So far, paywall revenue is not enough to fix the business model. And there is the obvious problem in reducing costs and content just when you�re asking people to pay for what was once free. 
The Vancouver Sun, for example, just cut about 15 per cent of staff through buyouts. There is no arguing with the need to cut costs. But the departures include David Baines, the skilled, experienced reporter who exposed investment scams and regulatory incompetence, Scott Simpson, an exceptionally knowledgeable energy reporter, and Craig McInnes, whose columns were smart, fact-based and untainted by conventional wisdom or cheap contrariness. 
It�s hard to ask people to pay more when you are giving them less.
Or when you haven�t thought through what you are selling. Postmedia wants to save money by sharing content on things like fashion across the papers.
But there are scads of good fashion sites, local and global. If there is no local element, why spend money on fashion coverage at all? Why would any reader pay for a generic fashion coverage from a Canadian newspaper group?
The hopefulness of newspaper stalwarts is heartening. But it is also a bit reminiscent of the Black Knight in Monty Python and the Holy Grail, insisting his chopped off arm is �but a scratch.�
What can be done? Next, enough with the gloom and at least some ideas. 

How I killed newspapers, Part Two

OK, I didn�t really kill newspapers.
But my career began when newspapers were doing extraordinarily well, and continued as they did less and less well. For much of the time, I was in newspaper management. So I�m hardly blameless.
Looking back, it�s amazing how many mistakes we made.
In my early days at The Red Deer Advocate, we published two 96-page newspapers in the run-up to Christmas. Advertisers needed to use the paper, and we benefited. (The paper made lots of money, circulation was increasing and we were adding newsroom staff every year.)
A chunk of that advertising was from big grocery and department stores, which would buy six or eight pages of advertising at a time.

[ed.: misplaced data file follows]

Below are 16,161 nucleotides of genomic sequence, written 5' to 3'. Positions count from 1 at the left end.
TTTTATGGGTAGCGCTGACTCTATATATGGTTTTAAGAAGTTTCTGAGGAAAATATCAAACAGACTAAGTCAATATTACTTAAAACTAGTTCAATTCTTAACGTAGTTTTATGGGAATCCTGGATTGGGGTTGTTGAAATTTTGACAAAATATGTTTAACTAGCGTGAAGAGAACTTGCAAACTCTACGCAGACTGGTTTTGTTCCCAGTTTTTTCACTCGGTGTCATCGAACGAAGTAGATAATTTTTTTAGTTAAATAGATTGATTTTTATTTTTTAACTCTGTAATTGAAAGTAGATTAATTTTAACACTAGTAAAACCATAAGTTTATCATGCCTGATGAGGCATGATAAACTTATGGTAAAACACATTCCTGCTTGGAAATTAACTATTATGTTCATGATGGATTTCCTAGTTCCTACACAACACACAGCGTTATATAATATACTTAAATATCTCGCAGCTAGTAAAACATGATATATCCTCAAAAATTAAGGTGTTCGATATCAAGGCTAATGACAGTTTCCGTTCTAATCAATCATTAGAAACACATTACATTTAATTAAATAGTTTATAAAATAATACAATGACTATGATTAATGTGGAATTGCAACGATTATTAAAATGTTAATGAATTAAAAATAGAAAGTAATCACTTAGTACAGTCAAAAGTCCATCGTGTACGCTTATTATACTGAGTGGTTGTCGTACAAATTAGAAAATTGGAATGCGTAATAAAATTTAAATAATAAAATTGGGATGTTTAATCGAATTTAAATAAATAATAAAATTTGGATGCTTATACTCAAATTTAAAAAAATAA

Then the stores thought of a cheaper way to reach readers. They printed flyers and pay us to insert them in the newspaper. Eight pages of actual ads might have cost them $7,000. The flyer would cost about one-third of that.
The newspaper industry didn�t like flyers, naturally. One response was to charge high rates to insert them in the paper. (Arguing in part that the charges were justified because being part of the newspaper added value.)
So other businesses charged less and grabbed the business, especially community newspapers that were emerging, in many markets, as strong competitors.
Newspapers were nicely profitable in those days. Revenue was strong and subscribing to your local paper was practically an act of citizenship. Technology was reducing labour costs. The days of a reporter typing a story and then having editors hand the copy to a higher-paid composing room employee who would type it again to produce the type were ending.
But there were already warning signs of trouble ahead, and not just from low-cost competitors. Any research showed newspaper readers skewed old. The younger people were, the less likely they were to pick up the paper. We made small and ineffective efforts to reach them, but mostly told ourselves they would grow into our products. And readership fell, for almost all papers, year after year.
The world changed much faster than we did. Newspapers were slow to experiment with the Internet and online distribution of news and information. We watched as Craigslist scooped away classified advertising. (A double blow that meant lost revenue and one less reason for people to read the paper.) 
And we never really worked at understanding how people�s information needs - and sources - were changing. In the mid-90s, when I was at the Times Colonist, we did a research project on readers� needs and interests. After polling and focus groups, the consultant reported people in Victoria had very low news needs. They just weren�t interested in news as much as they were in working in their gardens or sailing. That�s partly a reflection of Victoria�s population, but I suspect they were in vanguard in terms of their attitudes toward news. Around the same time a young woman told me she didn�t need the media because if something important happened, someone usually told her about it. That attitude, amplified by a flood of information, is increasingly present.